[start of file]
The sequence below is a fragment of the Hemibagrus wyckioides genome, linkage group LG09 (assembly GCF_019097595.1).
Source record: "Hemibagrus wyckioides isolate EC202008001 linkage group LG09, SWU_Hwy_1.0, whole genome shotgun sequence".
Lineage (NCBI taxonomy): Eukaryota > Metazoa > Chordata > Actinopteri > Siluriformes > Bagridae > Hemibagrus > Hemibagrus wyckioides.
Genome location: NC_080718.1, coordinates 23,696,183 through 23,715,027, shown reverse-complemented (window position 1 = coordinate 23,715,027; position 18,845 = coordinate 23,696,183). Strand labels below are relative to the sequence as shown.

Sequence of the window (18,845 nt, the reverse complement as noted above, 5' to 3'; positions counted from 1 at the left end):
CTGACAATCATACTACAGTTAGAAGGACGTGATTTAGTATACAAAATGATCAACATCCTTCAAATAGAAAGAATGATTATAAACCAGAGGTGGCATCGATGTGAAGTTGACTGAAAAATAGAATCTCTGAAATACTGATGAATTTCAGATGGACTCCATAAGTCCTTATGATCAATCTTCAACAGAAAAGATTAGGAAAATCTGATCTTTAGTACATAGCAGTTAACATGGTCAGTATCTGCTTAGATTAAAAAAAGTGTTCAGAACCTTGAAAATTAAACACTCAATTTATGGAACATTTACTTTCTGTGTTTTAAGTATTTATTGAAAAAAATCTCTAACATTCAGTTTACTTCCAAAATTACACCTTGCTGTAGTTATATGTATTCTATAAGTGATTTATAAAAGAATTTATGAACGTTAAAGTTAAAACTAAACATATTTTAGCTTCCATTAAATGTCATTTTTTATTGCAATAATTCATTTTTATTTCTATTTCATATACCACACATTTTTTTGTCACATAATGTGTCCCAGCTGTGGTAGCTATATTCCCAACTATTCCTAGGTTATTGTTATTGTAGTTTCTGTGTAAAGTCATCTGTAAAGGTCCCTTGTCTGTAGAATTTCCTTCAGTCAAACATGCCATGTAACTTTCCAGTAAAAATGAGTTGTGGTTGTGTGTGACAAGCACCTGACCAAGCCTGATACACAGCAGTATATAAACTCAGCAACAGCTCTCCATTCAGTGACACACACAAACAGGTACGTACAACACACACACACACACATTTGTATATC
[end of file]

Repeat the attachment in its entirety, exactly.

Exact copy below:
The sequence below is a fragment of the Hemibagrus wyckioides genome, linkage group LG09 (assembly GCF_019097595.1).
Source record: "Hemibagrus wyckioides isolate EC202008001 linkage group LG09, SWU_Hwy_1.0, whole genome shotgun sequence".
Lineage (NCBI taxonomy): Eukaryota > Metazoa > Chordata > Actinopteri > Siluriformes > Bagridae > Hemibagrus > Hemibagrus wyckioides.
Genome location: NC_080718.1, coordinates 23,696,183 through 23,715,027, shown reverse-complemented (window position 1 = coordinate 23,715,027; position 18,845 = coordinate 23,696,183). Strand labels below are relative to the sequence as shown.

Sequence of the window (18,845 nt, the reverse complement as noted above, 5' to 3'; positions counted from 1 at the left end):
CTGACAATCATACTACAGTTAGAAGGACGTGATTTAGTATACAAAATGATCAACATCCTTCAAATAGAAAGAATGATTATAAACCAGAGGTGGCATCGATGTGAAGTTGACTGAAAAATAGAATCTCTGAAATACTGATGAATTTCAGATGGACTCCATAAGTCCTTATGATCAATCTTCAACAGAAAAGATTAGGAAAATCTGATCTTTAGTACATAGCAGTTAACATGGTCAGTATCTGCTTAGATTAAAAAAAGTGTTCAGAACCTTGAAAATTAAACACTCAATTTATGGAACATTTACTTTCTGTGTTTTAAGTATTTATTGAAAAAAATCTCTAACATTCAGTTTACTTCCAAAATTACACCTTGCTGTAGTTATATGTATTCTATAAGTGATTTATAAAAGAATTTATGAACGTTAAAGTTAAAACTAAACATATTTTAGCTTCCATTAAATGTCATTTTTTATTGCAATAATTCATTTTTATTTCTATTTCATATACCACACATTTTTTTGTCACATAATGTGTCCCAGCTGTGGTAGCTATATTCCCAACTATTCCTAGGTTATTGTTATTGTAGTTTCTGTGTAAAGTCATCTGTAAAGGTCCCTTGTCTGTAGAATTTCCTTCAGTCAAACATGCCATGTAACTTTCCAGTAAAAATGAGTTGTGGTTGTGTGTGACAAGCACCTGACCAAGCCTGATACACAGCAGTATATAAACTCAGCAACAGCTCTCCATTCAGTGACACACACAAACAGGTACGTACAACACACACACACACACATTTGTATATC